The recent announcement
of the word unfriend
winning "word of the year" by the New Oxford American Dictionary (by the way, isn't it called de
-friending?) made me think about some of the ways Facebook has changed my friendships for the better…
* I've found long-lost friends. I fully realize this is quite obvious, but stick with me. While reuniting with high school and college pals was the reason I joined the Facebook craze in the first place, what I didn't expect is for new friendships to blossom out of it. To wit: I've discovered that a couple of high-school acquaintances now live in Portland and I've met — and become buddies — with a couple of them in person, like Zach and Thane, neither of whom I knew well while growing up, and now I'm glad to have these two fascinating fellows in my life. And then there is Manny, whom I knew in college and NYC but always as more of a friend-of-a-friend. Through joking around with each other on Facebook, we've become better buddies than we ever were in person, which then translated into a real-life bond when he graciously opened his home to me while I was in Denver (that's him in the picture below, with our other college pal Meghan, after my bookstore event — don't mind my shiny face, a girl really needs a professional hair and makeup handler, I've decided!).
* You know how people really think about you. One of my favorite side benefits of Facebook is that it's like a grand sociological experiment. Speaking of de-friending, I've been the recipient of that phenomenon quite a few times, and each time (when I figure out who did it, that is, and which, thanks to my near-photographic memory, I always do) it only confirms what I originally suspected about that person. Whether it's writer "friends" whom you've always deduced are secretly hating on you for whatever reason, or in one case a friend who takes himself waaaay too seriously and is a little too sensitive for my taste, it's refreshing to me to have people show themselves for who they are. The murky waters of friendship become clear, as in the case of other friends who are remarkably silent about certain exciting events in my life. Of course, it's not all bad — those who are truly my buddies show their true colors too. In the end, it's simply become a handy gauge for telling me to trust my gut instincts about people. And what girl doesn't need that?
* You bridge the mom gap. One of the biggest wedges that can come between two female friends is when one becomes a mother and one doesn't. Your lives are just suddenly completely different, and while I've tried to maintain certain friendships with kiddos in tow, sometimes it just naturally falls by the wayside (although some of my very best pals are moms too). While I'm probably not going to pore over the latest mommy blogs anytime soon, and while I still scroll past descriptions of potty-training (which classify a little as TMI in my book, although I know that other moms are fascinated by the topic so I don't hold it against anyone), I have found this strange comfort in hearing about others' kids. It's like I can be a cyber-auntie to the world (does that sound creepy? Not as creepy as cyber-uncle, though, does it?), with the healthy distance of the computer between me and said tyke. Through Facebook, I've developed crushes on my friends' kids (my pal Sarah's son John is currently one of my favorites), and I look forward to news about kids I've met in person (like Brett and Jodi's two adorable mini-thems). What can I say, this non-mom is secretly a softie for her friends' kiddos, who knew?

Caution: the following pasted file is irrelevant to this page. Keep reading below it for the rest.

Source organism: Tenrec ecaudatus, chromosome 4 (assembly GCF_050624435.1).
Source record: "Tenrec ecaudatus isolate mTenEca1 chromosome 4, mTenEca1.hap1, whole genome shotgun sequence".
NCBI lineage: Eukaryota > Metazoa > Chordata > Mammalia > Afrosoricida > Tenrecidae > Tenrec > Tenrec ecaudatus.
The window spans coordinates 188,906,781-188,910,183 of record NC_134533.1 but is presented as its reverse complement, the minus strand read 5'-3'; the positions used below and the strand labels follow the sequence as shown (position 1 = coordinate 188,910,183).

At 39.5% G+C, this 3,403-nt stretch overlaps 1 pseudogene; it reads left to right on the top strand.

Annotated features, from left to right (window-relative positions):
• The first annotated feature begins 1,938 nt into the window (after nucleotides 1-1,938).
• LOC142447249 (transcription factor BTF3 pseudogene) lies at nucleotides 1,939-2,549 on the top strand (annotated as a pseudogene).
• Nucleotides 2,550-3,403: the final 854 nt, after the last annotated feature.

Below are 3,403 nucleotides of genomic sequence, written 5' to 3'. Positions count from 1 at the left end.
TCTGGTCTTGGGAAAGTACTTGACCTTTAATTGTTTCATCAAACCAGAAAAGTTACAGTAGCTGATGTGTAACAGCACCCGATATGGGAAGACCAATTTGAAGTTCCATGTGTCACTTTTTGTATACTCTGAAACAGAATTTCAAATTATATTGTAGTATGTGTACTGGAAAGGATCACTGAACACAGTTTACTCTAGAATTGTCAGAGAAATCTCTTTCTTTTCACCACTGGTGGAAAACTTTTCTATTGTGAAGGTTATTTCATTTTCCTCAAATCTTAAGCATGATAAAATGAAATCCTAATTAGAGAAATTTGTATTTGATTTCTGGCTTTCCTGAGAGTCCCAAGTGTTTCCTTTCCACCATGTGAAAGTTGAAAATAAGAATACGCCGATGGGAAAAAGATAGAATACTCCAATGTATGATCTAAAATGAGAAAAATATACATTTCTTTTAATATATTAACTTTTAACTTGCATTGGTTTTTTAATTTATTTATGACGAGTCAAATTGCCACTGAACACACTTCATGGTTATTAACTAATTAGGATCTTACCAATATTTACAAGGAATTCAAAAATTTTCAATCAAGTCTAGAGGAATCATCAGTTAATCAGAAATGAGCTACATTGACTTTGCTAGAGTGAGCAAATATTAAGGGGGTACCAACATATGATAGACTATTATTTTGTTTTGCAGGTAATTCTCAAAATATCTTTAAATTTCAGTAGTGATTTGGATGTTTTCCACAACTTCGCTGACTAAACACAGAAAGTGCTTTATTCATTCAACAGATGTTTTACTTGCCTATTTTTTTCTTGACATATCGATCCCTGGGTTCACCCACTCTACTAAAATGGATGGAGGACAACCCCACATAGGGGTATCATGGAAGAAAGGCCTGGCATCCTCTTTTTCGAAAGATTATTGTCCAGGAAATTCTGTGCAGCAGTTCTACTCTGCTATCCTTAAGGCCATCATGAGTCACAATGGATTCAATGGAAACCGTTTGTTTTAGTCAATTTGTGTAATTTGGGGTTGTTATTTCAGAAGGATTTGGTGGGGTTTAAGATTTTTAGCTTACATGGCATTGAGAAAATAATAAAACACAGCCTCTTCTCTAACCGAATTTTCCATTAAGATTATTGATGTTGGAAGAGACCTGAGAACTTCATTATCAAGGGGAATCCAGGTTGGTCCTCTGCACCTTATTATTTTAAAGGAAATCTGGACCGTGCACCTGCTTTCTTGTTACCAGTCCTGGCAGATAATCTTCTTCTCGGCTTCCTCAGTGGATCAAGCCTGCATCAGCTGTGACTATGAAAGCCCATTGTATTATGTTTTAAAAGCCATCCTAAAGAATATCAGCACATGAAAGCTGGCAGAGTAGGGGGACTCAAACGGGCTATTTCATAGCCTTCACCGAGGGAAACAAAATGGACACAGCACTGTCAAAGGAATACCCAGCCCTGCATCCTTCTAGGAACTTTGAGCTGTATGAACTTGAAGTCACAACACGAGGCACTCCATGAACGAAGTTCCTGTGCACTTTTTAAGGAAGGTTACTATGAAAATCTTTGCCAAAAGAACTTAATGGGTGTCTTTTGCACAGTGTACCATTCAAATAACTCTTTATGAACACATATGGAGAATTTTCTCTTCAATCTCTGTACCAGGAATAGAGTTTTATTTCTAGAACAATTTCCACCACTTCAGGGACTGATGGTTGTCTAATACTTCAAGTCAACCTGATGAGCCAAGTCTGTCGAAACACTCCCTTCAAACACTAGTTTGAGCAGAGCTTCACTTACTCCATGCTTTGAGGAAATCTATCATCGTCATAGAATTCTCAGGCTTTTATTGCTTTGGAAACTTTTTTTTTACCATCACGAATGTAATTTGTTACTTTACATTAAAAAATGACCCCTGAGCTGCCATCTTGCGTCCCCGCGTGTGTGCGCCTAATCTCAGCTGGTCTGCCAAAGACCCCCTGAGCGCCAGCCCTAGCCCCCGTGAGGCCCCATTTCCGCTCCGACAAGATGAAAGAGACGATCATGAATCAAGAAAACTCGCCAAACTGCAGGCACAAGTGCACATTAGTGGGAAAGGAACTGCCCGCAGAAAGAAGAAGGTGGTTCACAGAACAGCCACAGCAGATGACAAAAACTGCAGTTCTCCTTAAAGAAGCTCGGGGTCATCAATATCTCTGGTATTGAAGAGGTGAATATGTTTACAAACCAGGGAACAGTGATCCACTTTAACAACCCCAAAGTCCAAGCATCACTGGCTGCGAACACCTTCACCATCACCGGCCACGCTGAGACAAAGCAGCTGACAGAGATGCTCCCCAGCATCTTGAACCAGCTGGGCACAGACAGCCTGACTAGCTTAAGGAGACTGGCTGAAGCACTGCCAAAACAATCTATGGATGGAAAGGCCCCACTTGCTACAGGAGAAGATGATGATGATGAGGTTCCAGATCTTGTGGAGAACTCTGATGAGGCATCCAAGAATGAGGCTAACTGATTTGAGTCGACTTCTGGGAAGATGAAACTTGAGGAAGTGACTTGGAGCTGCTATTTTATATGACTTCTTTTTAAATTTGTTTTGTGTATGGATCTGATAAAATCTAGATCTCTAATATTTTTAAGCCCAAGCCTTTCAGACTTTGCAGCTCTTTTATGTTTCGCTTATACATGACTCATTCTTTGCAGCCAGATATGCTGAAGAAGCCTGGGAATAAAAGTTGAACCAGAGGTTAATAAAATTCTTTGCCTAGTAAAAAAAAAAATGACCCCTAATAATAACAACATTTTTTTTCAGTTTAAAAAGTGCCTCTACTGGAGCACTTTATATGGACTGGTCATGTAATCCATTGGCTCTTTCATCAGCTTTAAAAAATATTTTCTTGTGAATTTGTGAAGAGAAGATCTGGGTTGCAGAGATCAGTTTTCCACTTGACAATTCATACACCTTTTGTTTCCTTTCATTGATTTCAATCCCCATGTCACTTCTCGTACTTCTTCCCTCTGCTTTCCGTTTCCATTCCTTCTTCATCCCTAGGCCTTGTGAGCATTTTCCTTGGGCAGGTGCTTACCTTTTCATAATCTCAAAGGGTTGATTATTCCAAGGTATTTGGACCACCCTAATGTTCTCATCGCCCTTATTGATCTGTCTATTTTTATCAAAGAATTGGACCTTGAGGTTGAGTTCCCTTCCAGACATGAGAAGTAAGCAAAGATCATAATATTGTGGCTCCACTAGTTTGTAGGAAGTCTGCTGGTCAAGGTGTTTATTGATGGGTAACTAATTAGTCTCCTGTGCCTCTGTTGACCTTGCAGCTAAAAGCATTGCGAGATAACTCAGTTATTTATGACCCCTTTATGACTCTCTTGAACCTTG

* You cut out the small talk. This is one of my favorite side bonuses of Facebook. You see, I detest small talk. When someone asks, "So, what's going on in your life?" I cringe. I know, I know, I'm taking myself too seriously, and they really don't want a full bullet-pointed list or anything, but there's something about constantly updating people that used to drive me crazy. Maybe it's a byproduct of my years in New York City, where it seemed every social gathering had been scheduled weeks in advance and therefore every outing was filled more with catching up on our lives than actually creating new memories. Because of that, I cherish Portland's more laid-back vibe with spontaneous adventures mixed in with planned-ahead outings. Facebook has helped me eliminate the "So, what's going on with you?" question, and cut directly to the chase. Now, for example, when I went to an annual party this summer — where I typically see people whom I only see at that party every year — we had in-depth (and hilarious!) conversations about trips to Europe, master's degrees, books, and blogs, all because Facebook had already answered the "what are you up to?" question, and we could instead delve into "Hey, I saw you went to Italy, where did you go?" Love it.
One year after joining Facebook, I can say that I feel my life is more friend-filled because of it. But try explaining that to a Facebook hold-out, like my sister. "If I want to get in touch with someone, I'll e-mail them!" she likes to say. And that's true (after all, some of my best buddies aren't even on Facebook). I try to explain that it's not necessarily about those you'd keep in touch with anyway, but about those you didn't realize were in the same city, or those you wouldn't have gotten to know otherwise. In the end, though, there's really no explaining the full Facebook spectrum to a hold-out. Sometimes, you just have to be there.